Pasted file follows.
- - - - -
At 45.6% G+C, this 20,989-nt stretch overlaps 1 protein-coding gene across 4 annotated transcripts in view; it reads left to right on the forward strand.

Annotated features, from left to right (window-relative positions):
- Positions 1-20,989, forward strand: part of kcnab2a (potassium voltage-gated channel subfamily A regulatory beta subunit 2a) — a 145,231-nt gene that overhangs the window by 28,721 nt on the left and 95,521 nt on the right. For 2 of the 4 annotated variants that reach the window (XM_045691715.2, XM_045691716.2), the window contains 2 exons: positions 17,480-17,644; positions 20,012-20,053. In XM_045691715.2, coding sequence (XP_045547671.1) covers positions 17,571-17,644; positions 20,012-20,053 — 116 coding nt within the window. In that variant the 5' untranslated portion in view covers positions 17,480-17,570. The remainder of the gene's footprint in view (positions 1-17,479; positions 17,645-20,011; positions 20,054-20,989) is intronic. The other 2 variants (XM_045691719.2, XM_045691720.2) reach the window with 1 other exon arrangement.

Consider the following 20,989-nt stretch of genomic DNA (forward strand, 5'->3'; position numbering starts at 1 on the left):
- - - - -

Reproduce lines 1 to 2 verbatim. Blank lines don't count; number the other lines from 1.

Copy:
At 45.6% G+C, this 20,989-nt stretch overlaps 1 protein-coding gene across 4 annotated transcripts in view; it reads left to right on the forward strand.

Annotated features, from left to right (window-relative positions):